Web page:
Weekend Recipe: Fig and Honey Frangipane Tartlets

I must admit that it was only relatively recently that I discovered the joy of fresh figs. Naturally I was familiar with them from the classic Jacob’s Figroll, a staple in the biscuit box when I was growing up! But a fresh fig is a very different creature so if you haven’t tried one yet I would certainly encourage that you do so. They are in season at the moment so you can pick up some good deals in the shops.
The flavours of figs and almonds compliment each other very well and in this recipe I have added a delicious wildflower honey that I discovered recently from Marks and Spencer’s. It may be useful to note if you are tight on time that you can make parts of this recipe in advance. I made the frangipane mix and pastry on one night and then assembled and baked the tart the next night.


Fig and Honey Frangipane Tartlets

Shortcrust Pastry
200g plain flour
20g icing sugar
120g chilled and cubed butter
1 egg (you may not need all of it)
Tartlet tins x 4

Sieve the flour and icing sugar into a bowl and rub in the chilled butter until the pieces of butter are smaller and the mixture look like breadcrumbs.
Add in about half of a beaten egg and use this to bring the mixture together into a ball. You may need to add a little more of the beaten egg if required. Once the mix has come together in a ball, wrap in cling film and pop back onto the fridge to chill for a half hour.
If you are making the pastry in advance you can leave it in the fridge until the next day.

60g butter at room temperature
60g ground almonds
2 eggs
2 table spoons of honey (I highly recommend using the M&S one I mentioned earlier – it’s also delicious in your porridge!)
2 tablespoons of Cointreau (you could use orange juice as a substitute)

Begin by mixing the butter in a bowl for a few seconds to make it smooth. Then pop all the remaining ingredients in the bowl and mix with a handheld mixer until combined and smooth. It will keep for 3 days in the fridge if you need to make it in advance.

Tart assembly
4 ripe figs – cut each into 8 segments
Batch of frangipane
Batch of chilled shortcrust pastry dough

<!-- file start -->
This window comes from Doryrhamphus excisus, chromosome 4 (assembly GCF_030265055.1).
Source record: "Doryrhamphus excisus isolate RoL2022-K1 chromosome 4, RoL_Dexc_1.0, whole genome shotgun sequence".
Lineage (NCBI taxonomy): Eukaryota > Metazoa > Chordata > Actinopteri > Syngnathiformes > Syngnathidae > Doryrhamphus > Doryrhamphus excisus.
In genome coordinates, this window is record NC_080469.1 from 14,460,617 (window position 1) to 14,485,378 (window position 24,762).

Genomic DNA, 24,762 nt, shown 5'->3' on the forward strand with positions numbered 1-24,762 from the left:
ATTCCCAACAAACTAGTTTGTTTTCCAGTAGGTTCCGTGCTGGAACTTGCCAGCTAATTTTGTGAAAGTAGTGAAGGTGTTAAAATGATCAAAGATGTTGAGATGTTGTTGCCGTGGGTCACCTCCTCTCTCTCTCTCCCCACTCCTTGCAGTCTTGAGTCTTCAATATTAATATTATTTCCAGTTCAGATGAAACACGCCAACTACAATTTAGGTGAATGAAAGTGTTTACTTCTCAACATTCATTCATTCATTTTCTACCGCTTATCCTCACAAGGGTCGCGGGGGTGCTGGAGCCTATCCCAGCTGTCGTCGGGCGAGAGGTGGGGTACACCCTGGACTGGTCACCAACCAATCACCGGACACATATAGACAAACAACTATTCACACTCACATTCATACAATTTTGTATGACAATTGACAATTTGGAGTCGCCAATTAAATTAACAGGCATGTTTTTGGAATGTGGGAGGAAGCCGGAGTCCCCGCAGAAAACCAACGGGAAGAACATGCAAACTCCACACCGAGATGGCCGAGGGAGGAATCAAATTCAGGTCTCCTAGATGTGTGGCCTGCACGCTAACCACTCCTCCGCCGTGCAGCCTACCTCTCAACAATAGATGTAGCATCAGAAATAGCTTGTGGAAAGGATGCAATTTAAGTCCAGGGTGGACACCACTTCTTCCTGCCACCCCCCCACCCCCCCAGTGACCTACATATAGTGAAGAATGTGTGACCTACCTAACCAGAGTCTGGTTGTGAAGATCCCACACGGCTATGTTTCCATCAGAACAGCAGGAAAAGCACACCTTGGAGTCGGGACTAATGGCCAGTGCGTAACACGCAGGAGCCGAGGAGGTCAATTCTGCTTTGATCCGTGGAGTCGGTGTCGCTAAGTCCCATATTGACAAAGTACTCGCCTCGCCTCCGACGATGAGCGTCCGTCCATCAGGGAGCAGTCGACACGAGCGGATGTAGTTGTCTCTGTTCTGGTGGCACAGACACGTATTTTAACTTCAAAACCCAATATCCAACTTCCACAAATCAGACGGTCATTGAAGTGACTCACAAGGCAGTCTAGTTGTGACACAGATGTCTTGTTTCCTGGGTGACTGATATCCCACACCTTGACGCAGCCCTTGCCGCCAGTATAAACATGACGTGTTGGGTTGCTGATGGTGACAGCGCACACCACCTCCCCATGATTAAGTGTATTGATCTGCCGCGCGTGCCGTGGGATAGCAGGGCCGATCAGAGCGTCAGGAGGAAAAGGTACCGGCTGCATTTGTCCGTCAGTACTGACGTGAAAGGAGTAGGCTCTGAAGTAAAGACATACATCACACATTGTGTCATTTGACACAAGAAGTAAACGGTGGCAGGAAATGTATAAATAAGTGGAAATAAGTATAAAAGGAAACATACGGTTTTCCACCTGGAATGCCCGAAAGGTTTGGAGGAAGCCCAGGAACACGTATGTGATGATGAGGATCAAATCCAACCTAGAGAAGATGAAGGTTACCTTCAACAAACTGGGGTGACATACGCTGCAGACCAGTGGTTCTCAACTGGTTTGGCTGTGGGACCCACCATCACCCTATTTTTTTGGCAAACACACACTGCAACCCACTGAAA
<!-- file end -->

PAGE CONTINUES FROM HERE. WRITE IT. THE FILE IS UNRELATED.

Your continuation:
2 tablespoons of honey to glaze

Preheat oven to 200C/180C fan oven
Divide the chilled pastry dough into 4 equal pieces and roll out each one to a thickness of about 2 to 3mm.
I follow Rachel Allen’s tip and roll the pastry out between two pieces of cling film. Ensure that you roll it into a round shape that will line your tartlet tin, pop the tin on top of the pastry to give you an idea if it will fit or not if you are unsure. It needs to be wide enough to line the tart tin base and sides and flow over the edges slightly.
I would suggest using the cling film to help you line the tart tin with the pasty, if you keep the cling film on the top side as you fit the pastry into the tin it keeps the pastry together and supports it as you press the pastry into the edges of the tin. At this point pop the tins into the fridge to cool again for about 10-15 minutes.

When the time is up remove the cling film from the top of the pastry and prick each of the chilled pastry bases with a fork a couple of times. Place a circle of baking paper on top of the pastry base  (enough to cover to bake and sides) Fill with baking beans or rice – this will prevent the pastry from rising while baking) I popped the individual tartlet cases on a baking sheet to make it easier to take them out of the oven.
Blind bake for 10 minutes.
Remove the baking paper and rice and brush the pastry with beaten egg before returning to the oven for another 5 minutes.
Take out of the oven and leave to cool for a few minute before spooning 1 quarter of the frangipane mix into each of the 4 tartlet cases.
Top the tartlets with the fig segments and bake for 25 minutes or until the tops of the tarts are set and beautiful golden colour. Leave to cool in the tartlet tins for about 20 minute before carefully removing and cooling on a wire rack. Finally glaze the tartlets by gently warming up the honey and carefully brushing over the tops of the tartlets with a pastry brush.

I wouldn’t normally be the biggest fan of frangipane but this flavour combination really grew on me so I hope you get a chance to try it out while the figs are in abundance right now. If you have some extra figs left over you might want to try one of my other recipes featuring figs, here.

Hope you get a chance to try this or last weeks weekend recipe out at some stage this weekend-  don’t be shy and share a picture if so! I am develping a new pancake recipe and have afriend popping round to test it this weekend – hope you have some fun plans too xx

Happy baking,



Related posts:

Written by


This site uses Akismet to reduce spam. Learn how your comment data is processed.